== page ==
Tagged: judgment

Self-judgment

Self-judgment and yoga are arch enemies.  In my experience, they are also neighbors.

I used to be a victim of self-judgment in my yoga practice.  It was a severe affliction.  Any time I would catch a glimpse of my body in the mirror, I would criticize the way it looked.  Start adjusting my clothing to look “better”.  It took me completely out of the pose.  It was as if I was no longer even practicing yoga.  Suddenly, my mind knew nothing of breath or mindfulness or peace.  It was as it I had subconsciously reentered middle school and I was worried about what the “cool kids” would think of me.

But there are no “cool kids” in yoga!  And that affirmation was all it took to begin my journey away from self-judgment (I’m still working on it… it’s hard for a girl to most past her body insecurity!).

I have learned that I am not really judgmental of myself.  At my home yoga studio, there are no mirrors.  I believe this has it’s pros and cons, but is truly something special to experience.  So, I “grew up “- with respect to my yoga practice – having no idea what my body looked like while practicing yoga.  I thought I was the most beautiful yogini in the world (and I am… And you are… We all are)!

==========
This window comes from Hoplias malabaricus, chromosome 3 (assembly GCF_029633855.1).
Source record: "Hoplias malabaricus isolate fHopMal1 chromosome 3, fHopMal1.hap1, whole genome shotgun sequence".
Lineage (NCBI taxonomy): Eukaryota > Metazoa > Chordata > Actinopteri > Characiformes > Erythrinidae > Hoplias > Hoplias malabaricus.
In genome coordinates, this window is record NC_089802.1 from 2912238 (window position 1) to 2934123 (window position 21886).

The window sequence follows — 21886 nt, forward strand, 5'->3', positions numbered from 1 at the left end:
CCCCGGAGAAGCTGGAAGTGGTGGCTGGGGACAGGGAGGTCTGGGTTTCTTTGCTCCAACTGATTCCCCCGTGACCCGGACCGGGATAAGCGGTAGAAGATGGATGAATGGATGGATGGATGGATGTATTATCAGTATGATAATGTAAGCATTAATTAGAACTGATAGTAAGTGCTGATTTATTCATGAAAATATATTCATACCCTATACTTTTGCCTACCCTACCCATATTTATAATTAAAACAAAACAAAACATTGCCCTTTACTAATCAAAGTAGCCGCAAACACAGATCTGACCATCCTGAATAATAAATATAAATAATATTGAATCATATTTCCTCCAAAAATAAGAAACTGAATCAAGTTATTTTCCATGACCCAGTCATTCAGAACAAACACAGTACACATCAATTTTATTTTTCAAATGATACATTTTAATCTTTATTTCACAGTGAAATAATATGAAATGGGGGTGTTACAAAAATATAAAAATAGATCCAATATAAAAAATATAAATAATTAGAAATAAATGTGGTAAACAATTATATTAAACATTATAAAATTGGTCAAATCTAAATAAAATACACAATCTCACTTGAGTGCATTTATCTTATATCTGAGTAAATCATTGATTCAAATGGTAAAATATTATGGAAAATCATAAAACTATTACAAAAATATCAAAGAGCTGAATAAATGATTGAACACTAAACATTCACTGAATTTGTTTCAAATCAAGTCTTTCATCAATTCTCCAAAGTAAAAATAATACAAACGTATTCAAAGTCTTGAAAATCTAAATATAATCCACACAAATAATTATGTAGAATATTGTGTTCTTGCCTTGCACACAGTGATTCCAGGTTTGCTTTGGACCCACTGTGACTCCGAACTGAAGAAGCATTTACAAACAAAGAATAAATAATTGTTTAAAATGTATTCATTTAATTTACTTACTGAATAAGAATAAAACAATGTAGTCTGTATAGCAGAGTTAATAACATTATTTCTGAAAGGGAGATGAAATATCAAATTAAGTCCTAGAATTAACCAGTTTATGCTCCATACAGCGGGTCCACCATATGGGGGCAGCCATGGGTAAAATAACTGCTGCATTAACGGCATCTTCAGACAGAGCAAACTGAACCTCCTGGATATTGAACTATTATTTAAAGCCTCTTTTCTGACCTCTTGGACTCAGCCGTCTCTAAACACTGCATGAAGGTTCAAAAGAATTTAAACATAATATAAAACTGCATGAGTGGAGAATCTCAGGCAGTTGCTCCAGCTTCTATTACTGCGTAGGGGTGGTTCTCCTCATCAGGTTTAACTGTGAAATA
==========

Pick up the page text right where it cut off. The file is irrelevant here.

In reality, my “self-judgment” is just a fear of what others will think of me.  I take on their hypothetical criticisms.  And here lies the beauty of yoga: practitioners of yoga are not going to criticize your yoga practice.  They are generally caring, compassionate and kind.  They are supportive of your physical and spiritual growth.  They are excited to be sharing the magic of yoga with you.

I know this is true because this is the way I feel towards others who are practicing yoga with me.  I want to befriend each and every one of them.  To hear what brings them to the mat every day and how yoga has affected their lives.  To learn from them and to grow with them.  I have never once thought a judgmental thought about the way my neighbor practices yoga.  Really.  This is why I love the yoga community.  We are all there for each other, even if only for an hour or ninety minutes a day.

SO – whenever I am feeling my insecurities creep up on me, I will remember the words I just wrote.  I will close my eyes, breathe deeply and feel the love around me.  And maybe some day soon this compassionate aura will infiltrate the rest of my life.  Hey, everyone has to start somewhere.